Already flanked by Wolves owner Glen Taylor and CEO Ethan Casson at his introductory news conference Monday, new President of Basketball Operations Gersson Rosas was joined by two more special guests at Target Center: His 3-year-old twins, son Grayson and daughter Giana.

The little ones scooted away from Rosas’ wife, Susana, and wandered on stage amid discussions of how Rosas would help transform the Wolves roster. Rosas scooped both of them up and kept talking — showing a willingness to adapt on the fly that he will need in order to succeed in an organization where so many others have failed.

“I want to make it clear, my time in Houston was very special, but this is not going to be Houston North,” said Rosas, 40, who spent almost all of the past 17 years with the Rockets, who have come to be known for their analytics-based approach. “I believe in the balance of basketball and analytics. That marriage goes hand in hand. We won’t focus one way or the other. We want to make educated decisions. One thing I’ll bring from Houston is we’re going to question the norm with everything that we do.”

Taylor said Rosas checked several boxes — many of which, intentionally or not, made it sound like Rosas was the antithesis of former head coach/president Tom Thibodeau, who was fired in the middle of last season.

“I wanted someone that could work with the entire staff. Not only the players but the whole organization,” said Taylor, who also owns the Star Tribune. “Somebody that felt like they were part of the team and they knew what teamwork meant.”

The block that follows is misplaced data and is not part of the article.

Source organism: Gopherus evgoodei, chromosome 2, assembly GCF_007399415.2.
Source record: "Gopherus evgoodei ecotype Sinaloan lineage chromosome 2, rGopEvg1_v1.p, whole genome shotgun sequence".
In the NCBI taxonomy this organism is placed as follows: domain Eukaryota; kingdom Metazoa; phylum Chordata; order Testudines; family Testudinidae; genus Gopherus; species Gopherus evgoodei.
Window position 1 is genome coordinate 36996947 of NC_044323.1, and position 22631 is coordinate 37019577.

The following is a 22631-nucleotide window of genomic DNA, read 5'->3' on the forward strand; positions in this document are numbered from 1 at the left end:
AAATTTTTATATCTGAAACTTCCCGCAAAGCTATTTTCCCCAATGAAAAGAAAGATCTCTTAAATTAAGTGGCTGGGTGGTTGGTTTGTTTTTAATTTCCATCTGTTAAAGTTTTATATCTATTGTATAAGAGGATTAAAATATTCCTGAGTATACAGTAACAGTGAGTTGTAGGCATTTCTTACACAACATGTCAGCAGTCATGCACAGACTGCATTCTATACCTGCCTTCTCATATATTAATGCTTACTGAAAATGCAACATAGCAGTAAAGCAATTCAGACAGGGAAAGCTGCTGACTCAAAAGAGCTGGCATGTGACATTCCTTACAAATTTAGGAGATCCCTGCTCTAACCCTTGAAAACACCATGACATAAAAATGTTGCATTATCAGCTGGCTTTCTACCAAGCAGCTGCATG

Rosas laid out a vision for a franchise that has made the playoffs just once since 2004, though in some cases Monday served as a guidepost more than a day for concrete answers about pressing questions.

When asked about the status of interim head coach Ryan Saunders and General Manager Scott Layden — both of whom were in attendance Monday, along with Josh Okogie and a handful of other Wolves players — Rosas was noncommittal.

”I look forward now to sitting down and visiting with them and talking about the organization,” Rosas said. “That’s a major objective we want to address here sooner rather than later.”

Casson, who spearheaded the search that led to the hiring of Rosas out of a pool of 30 interested applicants and three other finalists, said there is no mandate that Rosas must keep either Saunders or Layden.

But speaking specifically of Saunders and Taylor’s favorable view of the young coach, Casson said: “Certainly it’s been well-publicized Glen’s point of view on Ryan. I think everybody has been very supportive of the job he’s done; in fact, I think he’s done an incredible job.”

A decision on Saunders and Layden could come quickly — perhaps within a few days, with the NBA’s elite prospect camp and draft lottery slated for next week in Chicago.

Building the Wolves’ roster, though, is a process that will play out over a much longer time period. Casson noted the Wolves have some “challenges with flexibility” given that five players — Karl-Anthony Towns, Andrew Wiggins, Jeff Teague, Gorgui Dieng and Robert Covington — are under contract for more than $100 million combined next season.

Rosas indicated there won’t be any shortcuts, but he also stressed that there are ways the Wolves can improve both from within and from outside the organization.

“I think you’re going to see a different tone from this administration and part of it is going to be we have to maximize every resource — draft, free agency, trades, what we have on the roster in terms of player development,” Rosas said. “We have to be creative. … We have to set ourselves apart by creating the most talented roster we could put together.”

A huge key to the roster is Wiggins, who still has four years and $121 million remaining on his max contract but shot a career-low 41.2% last season.

“I’ve spoken with Andrew. He’s very motivated about this. He’s very excited about it,” Rosas said. “We are going to work him day in and day out, investing with him in every way possible to make him the best player. The reality is this, if I go out on the market to get a player, I’m not going to find a player that’s got a bigger upside than Andrew.”